My guests at special dinners this term have included the President of Corpus Christi College, Helen Moore; the eminent zoologist Lord Krebs, who was President of Jesus College from 2007 to 2015 and Mark Graham, who is professor of Internet geography at the Oxford Internet Institute. Special dinners are always great occasions to meet a mix of students, Fellows and guests as well as enjoy the wonderful food prepared by our catering team.
The term began with three more buffet dinners for first year students, which form a regular part of the college schedule. David and I have also continued to hold social evenings with groups of DPhil students and JRFs in the Lodgings, and will continue to do so throughout the rest of the academic year.
Donor and alumni events
A dinner for college supporters was held on 21 February and attended by several of our current College Scholars, five of whom also took part in a really wonderful Student Showcase before the dinner. Their presentations informed, entertained and moved – I had certainly not expected to laugh so much during a session on number theory! The annual Fred’s Lunch, in memory of Founding Fellow Fred Hodcroft, takes place on 14th March, and guests will also be able to enjoy a talk by Young Rembrandt curator An Van Camp.
Two opportunities are, we hope, coming soon for alumni living overseas to catch up with the College, in Berlin on 21st March and New York in April, as part of the University’s Meeting Minds weekends. Details are here and will, of course, be updated in light of any coronavirus developments.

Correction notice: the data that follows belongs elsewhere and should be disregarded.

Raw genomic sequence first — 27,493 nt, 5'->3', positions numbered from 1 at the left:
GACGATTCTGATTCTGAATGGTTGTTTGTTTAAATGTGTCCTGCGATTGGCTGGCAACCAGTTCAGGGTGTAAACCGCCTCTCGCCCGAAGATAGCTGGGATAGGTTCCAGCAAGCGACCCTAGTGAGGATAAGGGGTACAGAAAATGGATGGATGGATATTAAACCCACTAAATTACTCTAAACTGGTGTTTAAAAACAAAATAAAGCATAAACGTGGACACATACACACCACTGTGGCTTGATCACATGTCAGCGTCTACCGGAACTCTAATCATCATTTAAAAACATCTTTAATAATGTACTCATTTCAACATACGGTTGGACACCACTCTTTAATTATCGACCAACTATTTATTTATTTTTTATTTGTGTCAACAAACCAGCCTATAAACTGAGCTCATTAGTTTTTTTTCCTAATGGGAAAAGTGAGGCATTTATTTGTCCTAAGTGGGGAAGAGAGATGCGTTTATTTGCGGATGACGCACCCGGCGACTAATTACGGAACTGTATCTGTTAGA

St Cross in the city
We recognise that St Cross has responsibilities to the city of Oxford as well as to the University. It was a pleasure to welcome the Trustees and staff of Refugee Resource, one of the city's two leading refugee agencies, to College for their strategic awayday in January.
The Ashmolean Museum is holding a wonderful, not to be missed, exhibition of the early work of the painter Rembrandt at the moment, co-curated by St Cross fellow An van Camp, who has also co-authored the exhibition catalogue.
The lecture hall in the West Wing is also a major venue for the Oxford Literary Festival, which will be held this year from 27th March to 5th April. The full list of festival events - over forty of which will be held in college - can be found at the Literary Festival's website, where tickets can be bought. A particular highlight for us College Emeritus Fellow Professor Diarmaid MacCulloch and St John's Fellow Professor William Whyte talking about Westminster Abbey on the 2nd of April. I will also be introducing the St Cross Master's Lecture, by David Miles on The Land of the White Horse, on Wednesday 1st April.
Those attending events or using the Lecture Theatre or Library - can also take a look at new displays of ceramics in the display cabinets: one of ceramics associated with the Leach Pottery, celebrating its centenary this year, from the collections of College members and one of work by potter Sandy Brown, kindly lent by Sandy herself.
A final, and more sombre, word
A final word about a subject of concern to all of us at present: the current situation with regard to the COVID-19 virus. The safety and welfare of College Fellows, students and staff are our highest priority, and we will keep our guidance updated as developments occur. For now, the most important advice is to maintain high standards of basic hygiene and to keep up to date with what the Government is saying through Public Health England, which can be accessed through this page on the University’s website.